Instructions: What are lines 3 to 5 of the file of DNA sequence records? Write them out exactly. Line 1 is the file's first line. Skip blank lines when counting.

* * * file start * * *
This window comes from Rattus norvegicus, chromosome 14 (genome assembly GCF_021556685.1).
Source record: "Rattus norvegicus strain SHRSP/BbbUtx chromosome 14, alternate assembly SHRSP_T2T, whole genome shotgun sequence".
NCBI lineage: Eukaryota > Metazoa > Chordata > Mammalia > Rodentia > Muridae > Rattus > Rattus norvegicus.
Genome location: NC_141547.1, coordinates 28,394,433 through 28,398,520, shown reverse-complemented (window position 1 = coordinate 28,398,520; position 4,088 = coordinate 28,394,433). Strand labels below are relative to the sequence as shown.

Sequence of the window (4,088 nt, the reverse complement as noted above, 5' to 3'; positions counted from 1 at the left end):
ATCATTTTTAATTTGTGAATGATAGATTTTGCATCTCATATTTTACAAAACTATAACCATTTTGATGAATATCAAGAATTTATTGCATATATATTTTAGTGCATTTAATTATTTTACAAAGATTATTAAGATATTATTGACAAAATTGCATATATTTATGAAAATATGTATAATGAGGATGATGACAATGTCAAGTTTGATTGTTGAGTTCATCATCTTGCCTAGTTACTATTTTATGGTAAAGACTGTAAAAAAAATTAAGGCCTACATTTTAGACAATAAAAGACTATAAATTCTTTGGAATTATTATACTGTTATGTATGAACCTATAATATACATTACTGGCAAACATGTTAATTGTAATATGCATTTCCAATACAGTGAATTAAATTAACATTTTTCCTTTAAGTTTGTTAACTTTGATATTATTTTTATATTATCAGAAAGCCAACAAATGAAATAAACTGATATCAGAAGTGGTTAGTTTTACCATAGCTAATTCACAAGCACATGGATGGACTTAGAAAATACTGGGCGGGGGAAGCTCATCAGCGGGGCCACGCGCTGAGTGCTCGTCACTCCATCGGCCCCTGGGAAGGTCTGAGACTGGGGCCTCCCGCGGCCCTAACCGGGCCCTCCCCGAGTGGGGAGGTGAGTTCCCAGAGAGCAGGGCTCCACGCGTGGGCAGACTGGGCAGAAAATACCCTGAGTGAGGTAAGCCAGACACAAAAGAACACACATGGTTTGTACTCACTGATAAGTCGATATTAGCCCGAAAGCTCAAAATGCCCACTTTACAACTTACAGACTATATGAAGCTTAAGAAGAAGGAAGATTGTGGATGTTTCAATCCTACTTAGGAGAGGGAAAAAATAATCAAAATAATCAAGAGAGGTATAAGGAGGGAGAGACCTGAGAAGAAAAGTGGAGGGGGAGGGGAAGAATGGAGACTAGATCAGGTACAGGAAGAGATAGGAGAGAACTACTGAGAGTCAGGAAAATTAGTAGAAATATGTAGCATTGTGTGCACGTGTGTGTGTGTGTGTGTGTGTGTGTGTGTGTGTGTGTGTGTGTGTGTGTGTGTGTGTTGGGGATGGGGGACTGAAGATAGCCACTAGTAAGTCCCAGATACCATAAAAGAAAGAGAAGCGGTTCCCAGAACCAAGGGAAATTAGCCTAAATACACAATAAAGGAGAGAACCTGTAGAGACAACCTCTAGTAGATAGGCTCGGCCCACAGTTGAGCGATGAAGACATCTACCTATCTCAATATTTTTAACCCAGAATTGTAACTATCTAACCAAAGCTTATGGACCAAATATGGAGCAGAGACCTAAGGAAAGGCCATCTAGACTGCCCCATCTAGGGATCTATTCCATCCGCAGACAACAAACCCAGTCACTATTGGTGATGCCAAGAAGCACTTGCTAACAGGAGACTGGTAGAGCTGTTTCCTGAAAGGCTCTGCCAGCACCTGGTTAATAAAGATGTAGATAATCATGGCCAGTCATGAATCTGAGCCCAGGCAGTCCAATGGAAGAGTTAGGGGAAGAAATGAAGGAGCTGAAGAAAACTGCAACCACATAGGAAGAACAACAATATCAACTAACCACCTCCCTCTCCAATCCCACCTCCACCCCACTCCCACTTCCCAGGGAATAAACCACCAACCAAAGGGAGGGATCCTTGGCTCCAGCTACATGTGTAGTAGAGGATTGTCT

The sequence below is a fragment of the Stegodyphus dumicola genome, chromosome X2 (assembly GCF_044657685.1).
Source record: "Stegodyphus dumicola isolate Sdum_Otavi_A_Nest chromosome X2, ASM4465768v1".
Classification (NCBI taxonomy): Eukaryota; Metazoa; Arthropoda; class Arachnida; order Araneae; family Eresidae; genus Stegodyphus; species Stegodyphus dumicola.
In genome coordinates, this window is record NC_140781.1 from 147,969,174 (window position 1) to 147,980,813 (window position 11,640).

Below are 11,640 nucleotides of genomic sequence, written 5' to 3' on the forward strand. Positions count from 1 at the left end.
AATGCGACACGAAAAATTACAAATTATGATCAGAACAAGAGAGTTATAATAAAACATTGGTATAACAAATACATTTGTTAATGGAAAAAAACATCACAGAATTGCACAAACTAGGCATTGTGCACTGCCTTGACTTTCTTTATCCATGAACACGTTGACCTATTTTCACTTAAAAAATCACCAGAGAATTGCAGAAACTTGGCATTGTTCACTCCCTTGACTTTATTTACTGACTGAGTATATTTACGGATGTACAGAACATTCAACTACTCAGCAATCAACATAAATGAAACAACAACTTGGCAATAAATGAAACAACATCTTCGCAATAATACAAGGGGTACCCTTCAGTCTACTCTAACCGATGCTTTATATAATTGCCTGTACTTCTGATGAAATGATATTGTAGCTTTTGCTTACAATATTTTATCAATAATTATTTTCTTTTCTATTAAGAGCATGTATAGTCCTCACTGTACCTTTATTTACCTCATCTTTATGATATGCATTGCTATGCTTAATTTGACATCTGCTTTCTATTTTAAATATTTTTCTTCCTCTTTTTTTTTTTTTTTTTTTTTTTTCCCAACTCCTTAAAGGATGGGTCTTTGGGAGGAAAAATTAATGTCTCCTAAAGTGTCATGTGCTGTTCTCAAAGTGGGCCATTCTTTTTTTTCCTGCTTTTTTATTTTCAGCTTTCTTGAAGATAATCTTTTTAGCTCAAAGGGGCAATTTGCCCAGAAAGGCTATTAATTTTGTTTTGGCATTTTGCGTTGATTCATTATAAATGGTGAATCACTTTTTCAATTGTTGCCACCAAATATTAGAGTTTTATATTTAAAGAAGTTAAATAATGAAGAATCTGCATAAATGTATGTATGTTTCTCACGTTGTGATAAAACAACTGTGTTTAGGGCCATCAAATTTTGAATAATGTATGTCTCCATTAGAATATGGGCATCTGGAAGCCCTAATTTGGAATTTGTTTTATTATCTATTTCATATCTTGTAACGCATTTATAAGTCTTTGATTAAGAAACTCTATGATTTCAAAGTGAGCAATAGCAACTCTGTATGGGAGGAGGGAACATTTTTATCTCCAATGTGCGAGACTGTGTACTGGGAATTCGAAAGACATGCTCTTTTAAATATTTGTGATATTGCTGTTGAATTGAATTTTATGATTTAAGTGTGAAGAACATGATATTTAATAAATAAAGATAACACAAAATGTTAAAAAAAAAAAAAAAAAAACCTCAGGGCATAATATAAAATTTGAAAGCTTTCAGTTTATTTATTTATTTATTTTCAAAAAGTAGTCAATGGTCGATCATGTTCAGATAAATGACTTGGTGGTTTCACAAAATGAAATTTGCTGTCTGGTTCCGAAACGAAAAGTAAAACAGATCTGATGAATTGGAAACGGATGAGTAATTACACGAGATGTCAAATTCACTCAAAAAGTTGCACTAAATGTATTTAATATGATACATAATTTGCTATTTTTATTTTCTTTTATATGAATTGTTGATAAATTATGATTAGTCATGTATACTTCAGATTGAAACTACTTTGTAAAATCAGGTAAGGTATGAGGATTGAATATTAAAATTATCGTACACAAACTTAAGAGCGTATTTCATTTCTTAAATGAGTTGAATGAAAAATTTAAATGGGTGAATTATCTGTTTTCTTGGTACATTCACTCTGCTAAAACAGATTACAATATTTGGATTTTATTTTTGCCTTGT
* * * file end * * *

NCBI lineage: Eukaryota > Metazoa > Chordata > Mammalia > Rodentia > Muridae > Rattus > Rattus norvegicus.
Genome location: NC_141547.1, coordinates 28,394,433 through 28,398,520, shown reverse-complemented (window position 1 = coordinate 28,398,520; position 4,088 = coordinate 28,394,433). Strand labels below are relative to the sequence as shown.

Sequence of the window (4,088 nt, the reverse complement as noted above, 5' to 3'; positions counted from 1 at the left end):